Mayor de Blasio, whose staffers recently invited the public to ask him questions on Twitter as part of their Direct Public Contact efforts, has not yet learned the number one rule of the internet: don't feed the trolls. Hence, he showed his thin skin for all to see by packaging the low-violence news with a shot at the Post.
— Bill de Blasio (@BilldeBlasio) September 3, 2015
Commissioner Bratton, meanwhile, took to MSNBC's Morning Joe to tout the stats. When lobbed an invitation to pontificate on the cause of murders increasing in cities elsewhere in the country by cancer-victim fabricator and fellow elderly white guy from Boston Mike Barnicle, Bratton didn't bat an eye. The commissioner just so happened to be reading onetime senator Daniel Patrick Moynihan's 1965 report "The Negro Family: The Case For National Action" over the weekend and he thinks it was right on. Only now social decay has "gone beyond just the black community." The question starts at 2:36:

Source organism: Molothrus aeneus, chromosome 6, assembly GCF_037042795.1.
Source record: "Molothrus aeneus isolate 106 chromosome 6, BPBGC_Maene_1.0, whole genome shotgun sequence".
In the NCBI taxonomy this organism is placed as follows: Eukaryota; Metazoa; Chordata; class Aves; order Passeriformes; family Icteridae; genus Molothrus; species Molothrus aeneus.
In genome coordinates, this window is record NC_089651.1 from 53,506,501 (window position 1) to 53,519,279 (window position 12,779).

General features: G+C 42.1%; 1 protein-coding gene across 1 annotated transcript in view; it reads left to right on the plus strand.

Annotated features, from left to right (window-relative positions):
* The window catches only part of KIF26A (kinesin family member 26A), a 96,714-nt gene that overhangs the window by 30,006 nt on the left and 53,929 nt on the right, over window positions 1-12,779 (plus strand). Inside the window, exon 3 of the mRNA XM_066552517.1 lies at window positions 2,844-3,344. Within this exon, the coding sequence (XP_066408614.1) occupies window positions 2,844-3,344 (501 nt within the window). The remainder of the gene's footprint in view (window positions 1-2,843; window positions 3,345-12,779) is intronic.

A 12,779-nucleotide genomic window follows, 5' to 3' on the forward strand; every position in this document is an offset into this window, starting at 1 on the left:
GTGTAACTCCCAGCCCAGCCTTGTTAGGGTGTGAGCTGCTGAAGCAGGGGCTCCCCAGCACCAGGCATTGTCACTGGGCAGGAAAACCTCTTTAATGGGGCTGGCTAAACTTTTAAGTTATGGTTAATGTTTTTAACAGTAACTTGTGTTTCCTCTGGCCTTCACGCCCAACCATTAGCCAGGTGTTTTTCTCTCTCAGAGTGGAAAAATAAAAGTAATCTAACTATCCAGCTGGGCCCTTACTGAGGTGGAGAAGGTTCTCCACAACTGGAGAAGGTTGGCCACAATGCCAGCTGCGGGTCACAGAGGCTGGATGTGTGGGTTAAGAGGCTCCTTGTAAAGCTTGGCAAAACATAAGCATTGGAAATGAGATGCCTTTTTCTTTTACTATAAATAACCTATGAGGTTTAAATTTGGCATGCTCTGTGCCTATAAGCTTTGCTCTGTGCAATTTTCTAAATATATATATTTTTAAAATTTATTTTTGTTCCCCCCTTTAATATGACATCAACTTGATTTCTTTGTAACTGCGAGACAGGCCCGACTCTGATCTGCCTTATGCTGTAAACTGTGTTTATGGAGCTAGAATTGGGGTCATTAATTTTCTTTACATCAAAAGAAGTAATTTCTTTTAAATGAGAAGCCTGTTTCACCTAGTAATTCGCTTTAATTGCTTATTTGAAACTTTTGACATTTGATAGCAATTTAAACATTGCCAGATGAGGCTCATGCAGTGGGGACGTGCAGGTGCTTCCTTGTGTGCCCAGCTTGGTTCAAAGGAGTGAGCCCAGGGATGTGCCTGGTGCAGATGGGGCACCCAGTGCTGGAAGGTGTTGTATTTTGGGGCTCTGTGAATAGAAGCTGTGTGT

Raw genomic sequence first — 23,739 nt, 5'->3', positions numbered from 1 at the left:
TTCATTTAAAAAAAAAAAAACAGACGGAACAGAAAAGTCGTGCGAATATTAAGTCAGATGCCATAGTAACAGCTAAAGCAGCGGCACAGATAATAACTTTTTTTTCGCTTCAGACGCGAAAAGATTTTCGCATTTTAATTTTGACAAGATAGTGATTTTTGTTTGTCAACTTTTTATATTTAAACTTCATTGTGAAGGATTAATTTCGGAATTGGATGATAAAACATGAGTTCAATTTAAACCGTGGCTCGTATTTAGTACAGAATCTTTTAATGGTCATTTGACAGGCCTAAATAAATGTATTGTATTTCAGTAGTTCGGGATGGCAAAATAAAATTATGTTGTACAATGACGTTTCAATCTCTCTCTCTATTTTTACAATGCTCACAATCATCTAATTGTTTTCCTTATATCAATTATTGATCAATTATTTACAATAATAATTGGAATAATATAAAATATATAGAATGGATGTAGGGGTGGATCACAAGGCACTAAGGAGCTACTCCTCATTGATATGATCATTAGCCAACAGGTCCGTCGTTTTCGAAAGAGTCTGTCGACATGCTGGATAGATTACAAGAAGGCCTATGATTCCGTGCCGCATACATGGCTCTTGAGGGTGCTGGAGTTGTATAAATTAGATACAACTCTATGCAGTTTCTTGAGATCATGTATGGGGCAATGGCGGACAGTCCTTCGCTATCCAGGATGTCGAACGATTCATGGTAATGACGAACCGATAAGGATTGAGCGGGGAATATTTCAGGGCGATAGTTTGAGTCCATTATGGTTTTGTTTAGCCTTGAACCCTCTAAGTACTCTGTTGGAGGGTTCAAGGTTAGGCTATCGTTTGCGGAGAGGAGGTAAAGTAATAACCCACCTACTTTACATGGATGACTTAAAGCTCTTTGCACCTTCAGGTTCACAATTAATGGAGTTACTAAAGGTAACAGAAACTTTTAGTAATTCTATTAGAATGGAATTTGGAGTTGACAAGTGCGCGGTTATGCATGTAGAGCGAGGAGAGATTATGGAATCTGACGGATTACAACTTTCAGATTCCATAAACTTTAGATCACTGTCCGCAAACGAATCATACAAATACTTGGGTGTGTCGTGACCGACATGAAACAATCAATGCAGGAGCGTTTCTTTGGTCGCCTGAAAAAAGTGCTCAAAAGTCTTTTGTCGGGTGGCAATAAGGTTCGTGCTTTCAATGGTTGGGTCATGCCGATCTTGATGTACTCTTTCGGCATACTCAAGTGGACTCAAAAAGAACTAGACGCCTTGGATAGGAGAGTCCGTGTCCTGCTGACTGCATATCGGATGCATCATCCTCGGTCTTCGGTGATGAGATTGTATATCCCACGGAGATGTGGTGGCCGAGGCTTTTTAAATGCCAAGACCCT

For reference, the exchange is transcribed here:
Barnicle: Is the value of life lower among young teenagers who are out there? The access they have to guns? What has happened in that cycle?
Bratton: In our inner cities unfortunately we have a very large population of young people who have grown up in an environment where the traditional norms and values are not there. In our case, 60 percent of our murders in this city are over disputes, seemingly innocuous things to most people, but rise to levels where people kill each other. We had a murder yesterday: a woman kills her boyfriend because she thinks he’s cheating on him, and then she gets her son and together the two of them drag the body out into an alley and they set him on fire. I’m not even sure if he was dead at the time they set him on fire. Who can explain this?
In my 101 Precinct the other day, we had a young man shot on the corner. Two years ago, his brother was murdered on the same corner. So two brothers killed on the same corner within two years of each other.